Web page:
Hurricane Sandy, which hit Connecticut and the Northeast in October 2012, produced the 3rd costliest insured loss in the past 43 years, according to data compiled by Swiss Re and reported by Bloomberg.
Half of the 15 costliest catastrophes since 1970 have occurred in the past 10 years. The analysis methodology, going back to 1970, reviewed loss including property and business interruption, excluding liability and life insurance losses. It was released this week by Bloomberg Businessweek.
Hurricane Sandy was reported to have an insured loss of $36.9 billion. The Federal Emergency Management Agency has reported that although New England was spared the brunt of the storm, residents and businesses along the shores of Connecticut, Rhode Island, Massachusetts and New Hampshire suffered severe damages from wind and water, many losing homes and livelihoods. New York and New Jersey were also hard-hit by the record-setting storm, which disrupted livelihoods, transportation and electricity grids and countless industries.
The top ranked insured lost was Hurricane Katrina, which catastrophically hit the Gulf Coast in August 2005, which losses estimated at $80.3 billion. Next costliest was the earthquake which triggered a tsunami in Japan in March 2011, with an insured loss of $37.6 billion. All loss amounts were indexed to 2013, for purposes of comparison.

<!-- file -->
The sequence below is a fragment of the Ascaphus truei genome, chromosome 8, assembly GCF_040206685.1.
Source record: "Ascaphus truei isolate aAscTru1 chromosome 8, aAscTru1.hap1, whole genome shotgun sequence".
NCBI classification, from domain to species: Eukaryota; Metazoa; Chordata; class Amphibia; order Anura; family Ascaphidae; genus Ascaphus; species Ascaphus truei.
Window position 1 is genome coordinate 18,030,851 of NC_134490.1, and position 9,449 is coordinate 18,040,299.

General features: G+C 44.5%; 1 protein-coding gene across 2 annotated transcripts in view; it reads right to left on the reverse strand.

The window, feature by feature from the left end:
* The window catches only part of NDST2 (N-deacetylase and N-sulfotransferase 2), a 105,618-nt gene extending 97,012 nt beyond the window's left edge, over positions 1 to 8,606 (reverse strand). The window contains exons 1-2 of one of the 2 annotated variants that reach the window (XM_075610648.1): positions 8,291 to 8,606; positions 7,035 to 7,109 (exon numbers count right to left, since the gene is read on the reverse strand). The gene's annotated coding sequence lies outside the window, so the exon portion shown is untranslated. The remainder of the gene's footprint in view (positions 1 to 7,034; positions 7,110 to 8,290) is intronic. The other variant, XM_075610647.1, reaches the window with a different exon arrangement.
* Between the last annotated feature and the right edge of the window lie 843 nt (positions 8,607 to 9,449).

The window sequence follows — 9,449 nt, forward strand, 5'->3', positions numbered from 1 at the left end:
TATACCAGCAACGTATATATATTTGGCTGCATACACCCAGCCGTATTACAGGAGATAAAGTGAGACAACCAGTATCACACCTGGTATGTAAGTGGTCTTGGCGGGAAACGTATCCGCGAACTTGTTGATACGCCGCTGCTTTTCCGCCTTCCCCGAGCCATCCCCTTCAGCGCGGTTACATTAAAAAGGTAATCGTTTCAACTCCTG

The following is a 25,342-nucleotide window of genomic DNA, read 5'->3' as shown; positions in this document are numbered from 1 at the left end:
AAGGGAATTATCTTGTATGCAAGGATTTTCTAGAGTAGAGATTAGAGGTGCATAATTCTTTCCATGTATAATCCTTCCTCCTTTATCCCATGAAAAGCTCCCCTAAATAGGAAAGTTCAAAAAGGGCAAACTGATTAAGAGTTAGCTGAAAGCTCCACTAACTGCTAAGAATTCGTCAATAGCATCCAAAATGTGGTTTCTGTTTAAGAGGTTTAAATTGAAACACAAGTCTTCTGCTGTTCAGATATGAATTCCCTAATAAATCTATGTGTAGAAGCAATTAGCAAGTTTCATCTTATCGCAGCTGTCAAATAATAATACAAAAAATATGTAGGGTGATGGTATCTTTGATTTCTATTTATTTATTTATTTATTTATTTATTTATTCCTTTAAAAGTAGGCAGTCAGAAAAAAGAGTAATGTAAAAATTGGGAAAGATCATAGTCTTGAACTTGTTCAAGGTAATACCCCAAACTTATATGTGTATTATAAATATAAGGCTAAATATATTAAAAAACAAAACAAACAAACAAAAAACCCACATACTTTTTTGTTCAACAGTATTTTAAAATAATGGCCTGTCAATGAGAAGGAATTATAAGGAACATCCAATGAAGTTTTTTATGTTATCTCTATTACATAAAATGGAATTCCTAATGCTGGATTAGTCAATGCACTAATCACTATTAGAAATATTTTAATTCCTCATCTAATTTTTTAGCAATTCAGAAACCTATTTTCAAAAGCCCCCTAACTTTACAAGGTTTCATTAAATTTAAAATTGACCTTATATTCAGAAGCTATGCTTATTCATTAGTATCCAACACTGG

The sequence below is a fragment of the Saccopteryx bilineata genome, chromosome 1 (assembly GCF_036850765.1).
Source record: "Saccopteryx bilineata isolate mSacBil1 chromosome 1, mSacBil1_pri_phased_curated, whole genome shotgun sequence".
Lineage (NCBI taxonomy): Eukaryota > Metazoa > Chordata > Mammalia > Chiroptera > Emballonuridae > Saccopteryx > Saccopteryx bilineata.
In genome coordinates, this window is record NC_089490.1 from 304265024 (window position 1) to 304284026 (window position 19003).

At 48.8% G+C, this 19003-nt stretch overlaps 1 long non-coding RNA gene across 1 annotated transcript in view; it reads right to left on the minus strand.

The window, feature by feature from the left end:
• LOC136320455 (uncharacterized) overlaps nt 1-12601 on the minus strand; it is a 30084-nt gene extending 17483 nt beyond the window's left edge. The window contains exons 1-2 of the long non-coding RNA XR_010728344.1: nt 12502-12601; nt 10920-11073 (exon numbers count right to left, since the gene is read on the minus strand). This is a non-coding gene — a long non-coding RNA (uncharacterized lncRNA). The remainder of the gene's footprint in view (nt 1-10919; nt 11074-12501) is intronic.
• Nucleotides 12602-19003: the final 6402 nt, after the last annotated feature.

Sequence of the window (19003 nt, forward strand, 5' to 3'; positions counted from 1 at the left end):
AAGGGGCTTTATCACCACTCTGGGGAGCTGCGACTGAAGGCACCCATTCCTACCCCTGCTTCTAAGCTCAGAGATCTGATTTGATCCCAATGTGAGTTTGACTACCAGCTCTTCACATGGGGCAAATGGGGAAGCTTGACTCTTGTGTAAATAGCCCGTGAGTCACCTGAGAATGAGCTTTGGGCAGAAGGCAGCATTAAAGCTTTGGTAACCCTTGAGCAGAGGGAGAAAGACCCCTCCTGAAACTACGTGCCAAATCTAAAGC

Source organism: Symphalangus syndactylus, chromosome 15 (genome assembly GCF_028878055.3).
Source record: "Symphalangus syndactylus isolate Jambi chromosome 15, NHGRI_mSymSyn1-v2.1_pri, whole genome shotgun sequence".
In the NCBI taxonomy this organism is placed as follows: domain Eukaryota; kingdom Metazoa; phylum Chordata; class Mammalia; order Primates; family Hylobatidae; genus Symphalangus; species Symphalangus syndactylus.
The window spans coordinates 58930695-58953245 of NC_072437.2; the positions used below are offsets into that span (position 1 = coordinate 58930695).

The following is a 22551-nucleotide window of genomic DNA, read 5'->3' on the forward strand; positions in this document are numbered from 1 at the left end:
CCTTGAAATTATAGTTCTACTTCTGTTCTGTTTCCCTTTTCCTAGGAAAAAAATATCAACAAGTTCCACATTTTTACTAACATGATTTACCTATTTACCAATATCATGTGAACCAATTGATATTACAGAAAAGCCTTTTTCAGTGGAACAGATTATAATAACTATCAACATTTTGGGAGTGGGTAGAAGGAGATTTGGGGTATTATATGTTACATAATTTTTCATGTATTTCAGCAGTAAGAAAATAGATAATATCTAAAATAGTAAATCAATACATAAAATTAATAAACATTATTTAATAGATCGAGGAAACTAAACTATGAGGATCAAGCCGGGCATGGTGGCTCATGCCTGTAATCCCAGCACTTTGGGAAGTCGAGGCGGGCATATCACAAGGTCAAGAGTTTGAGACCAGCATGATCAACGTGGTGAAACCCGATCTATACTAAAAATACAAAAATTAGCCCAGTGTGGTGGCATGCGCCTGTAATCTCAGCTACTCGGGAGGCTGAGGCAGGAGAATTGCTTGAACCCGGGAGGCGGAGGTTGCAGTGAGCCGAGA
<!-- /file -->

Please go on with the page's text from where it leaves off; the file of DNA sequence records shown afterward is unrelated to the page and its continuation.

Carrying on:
Rounding out the top five costliest insured losses of nearly the past half-century were Hurricane Andrew, which hit Florida, neighboring states and the Bahamas in August 1992, with an insured loss of $27.6 billion and the terrorist attack on the World Trade Center and the Pentagon on September 11, 2001, with insured losses of $25.6 billion.
Also ranked in the top 10 were the Northridge, California earthquake in 1994, Hurricane Ike in 2008, Hurricane Ivan in 2004, flooding in Thailand in 2011, and a New Zealand earthquake in 2011.
A September 2013 report by the U.S. Department of Commerce Economics and Statistics Administration had estimated that the total payout by the insurance industry related to Hurricane Sandy was expected to be reduced because much of the storm damage was caused by the storm surge and subsequent flooding was not covered by standard homeowner or small business commercial policies. Also, reportedly half of all losses of the insurance industry were expected to be covered by reinsurers. The report indicated that the Insurance Information Institute estimated that insurers would pay $18.75 to $25 billion to over 1.5 million policyholders across 15 states including Connecticut, and the District of Columbia. More than two-thirds of claims were anticipated from homeowners, with the highest value of claims from commercial property owners ($9 billion)accounting for almost half of the value of claims paid, the report indicated.
The insurance industry had its third-most expensive year on record in 2012, led by Hurricane Sandy, with global economic losses from natural catastrophes and man-made disasters totaling $186 billion, according to a previous report issued by Swiss Re.
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